This week the Royal Institute of International Affairs published Oil and Gas Mismatches: Finance, Investment and Climate Policy. The emphasis is on investment prospects for oil and gas. That might not sound very interesting to climate change watchers, but the odds are that some of your pension is invested in oil and gas, so listen up!
According to the report, oil and gas investment is affected by price volatility, the changing financial environment and climate change policy. The outlook for the oil price is uncertain and has been since Saudi Arabia abandoned the role of price stabiliser last year and the price collapsed. It remains around $65/barrel, just over half of where it was this time last year. Best estimates are that it will be much the same in 12 months, but the underlying feeling seems to be that it’s anybody’s guess. There is therefore a mismatch between the oil companies’ development plans and viability, as they were mostly drawn up on the assumption of the higher oil price. This has implications not only for oil companies like BP and their shareholders who rely on dividends, but also for the national oil companies who rely on earnings to balance their national budgets.
In a time of quantitative easing yields are low, but as this ends yields will rise and the yields expected from oil companies will also rise, putting them further under pressure.
The report looks in detail at Climate Change policies, which it sees more or less as a wild card. The issue will be the outcome of COP 21, the international climate change conference in Paris in December. Will the 195 countries decide to take strong action or weak? If the decision is weak, to do not very much or at least to delay taking any serious decisions for the time being, then oil production and demand can remain much as business as usual. (With all the consequences highlighted by the Carbon Trust). If the decision is strong, then there are all sorts of implications. First, it is likely that governments will take action by taxing the use of fossil fuels one way or another. This will drive a wedge between the price paid by the consumer and the price obtained by the producer. Where regulation is strong, investment that could have been made in an environment with weak regulation will not be viable. Indeed, strong regulation implies stranded assets, oil and gas reserves which cannot be used and therefore have no value, as regulation cuts demand. In the interim, until the outcome of COP 21 is known, significant oil and gas reserves remain in limbo. Their value is uncertain and investing in them would be highly risky. If the outcome turns out to be high regulation there will be consequences for other industries as well: power stations, manufacturers of gas-guzzling vehicles and buildings that do not effectively conserve energy, for example.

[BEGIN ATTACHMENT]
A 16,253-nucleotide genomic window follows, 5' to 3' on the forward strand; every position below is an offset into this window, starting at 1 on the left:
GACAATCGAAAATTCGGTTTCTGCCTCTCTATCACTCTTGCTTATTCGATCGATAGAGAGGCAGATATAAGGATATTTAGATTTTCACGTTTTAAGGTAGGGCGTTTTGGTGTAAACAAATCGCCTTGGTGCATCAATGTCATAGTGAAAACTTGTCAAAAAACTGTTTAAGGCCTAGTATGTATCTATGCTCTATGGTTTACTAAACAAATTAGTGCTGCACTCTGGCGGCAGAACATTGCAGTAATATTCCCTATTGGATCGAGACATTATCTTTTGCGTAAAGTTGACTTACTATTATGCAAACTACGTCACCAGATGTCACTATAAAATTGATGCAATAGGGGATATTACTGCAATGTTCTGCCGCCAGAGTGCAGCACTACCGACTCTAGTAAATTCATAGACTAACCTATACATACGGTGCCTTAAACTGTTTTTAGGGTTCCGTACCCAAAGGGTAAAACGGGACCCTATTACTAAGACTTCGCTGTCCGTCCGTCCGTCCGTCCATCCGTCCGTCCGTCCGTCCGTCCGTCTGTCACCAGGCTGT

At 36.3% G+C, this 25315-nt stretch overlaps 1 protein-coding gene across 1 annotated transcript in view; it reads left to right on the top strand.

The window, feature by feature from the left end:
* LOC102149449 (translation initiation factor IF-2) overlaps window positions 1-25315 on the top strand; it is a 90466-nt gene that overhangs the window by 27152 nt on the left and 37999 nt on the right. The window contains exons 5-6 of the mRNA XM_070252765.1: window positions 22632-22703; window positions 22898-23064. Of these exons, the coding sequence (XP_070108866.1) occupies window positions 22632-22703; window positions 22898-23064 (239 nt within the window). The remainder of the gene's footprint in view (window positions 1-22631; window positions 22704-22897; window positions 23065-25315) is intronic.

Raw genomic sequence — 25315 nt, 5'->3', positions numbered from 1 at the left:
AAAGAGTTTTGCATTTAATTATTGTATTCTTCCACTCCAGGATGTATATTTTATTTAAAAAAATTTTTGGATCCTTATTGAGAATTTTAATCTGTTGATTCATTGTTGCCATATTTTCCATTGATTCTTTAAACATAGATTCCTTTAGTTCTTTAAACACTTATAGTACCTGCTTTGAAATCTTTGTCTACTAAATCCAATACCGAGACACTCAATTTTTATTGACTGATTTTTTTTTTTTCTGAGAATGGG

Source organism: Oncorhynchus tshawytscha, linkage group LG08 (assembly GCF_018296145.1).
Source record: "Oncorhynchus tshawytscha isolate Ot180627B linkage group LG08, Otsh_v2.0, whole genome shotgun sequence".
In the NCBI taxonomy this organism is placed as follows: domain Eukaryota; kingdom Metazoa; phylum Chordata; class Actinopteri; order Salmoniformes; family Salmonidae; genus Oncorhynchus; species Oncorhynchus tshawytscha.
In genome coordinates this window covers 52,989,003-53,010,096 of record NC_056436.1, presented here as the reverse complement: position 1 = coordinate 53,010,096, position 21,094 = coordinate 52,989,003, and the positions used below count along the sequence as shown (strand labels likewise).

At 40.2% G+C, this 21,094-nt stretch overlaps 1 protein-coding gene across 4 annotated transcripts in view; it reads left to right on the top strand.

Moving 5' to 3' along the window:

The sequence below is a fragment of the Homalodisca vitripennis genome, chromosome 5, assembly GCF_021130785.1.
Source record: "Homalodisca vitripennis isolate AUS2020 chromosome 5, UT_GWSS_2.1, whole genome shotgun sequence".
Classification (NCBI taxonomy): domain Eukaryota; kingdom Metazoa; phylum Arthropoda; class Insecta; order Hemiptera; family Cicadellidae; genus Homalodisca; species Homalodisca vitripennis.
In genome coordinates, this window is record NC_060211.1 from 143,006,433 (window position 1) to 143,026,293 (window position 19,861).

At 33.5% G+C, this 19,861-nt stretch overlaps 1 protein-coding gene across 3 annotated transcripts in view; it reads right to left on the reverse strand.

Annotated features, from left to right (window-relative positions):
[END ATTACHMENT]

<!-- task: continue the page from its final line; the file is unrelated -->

Undoubtedly there are interest groups, albeit with a short term view, that will be lobbying hard for business as usual. We have to hope that the legislators who meet in December will be fully informed.
The report closes with the warning that the age of cheap oil production may not yet be over, but the age of cheap oil use almost certainly is.
I always like to end on a cheerful note. I’ll try and think of one for next time. This is Anthony Day, the Sustainability Coach, and that was the latest episode of the Sustainable Futures Show. Now I’m sure it’s in your diary, but don’t forget that the Sustainable Best Practice Exchange takes place in Harrogate on 5th November. We’re inviting a minister to brave the journey from London and join us in the Northern Powerhouse. I hope you can come too. Details soon!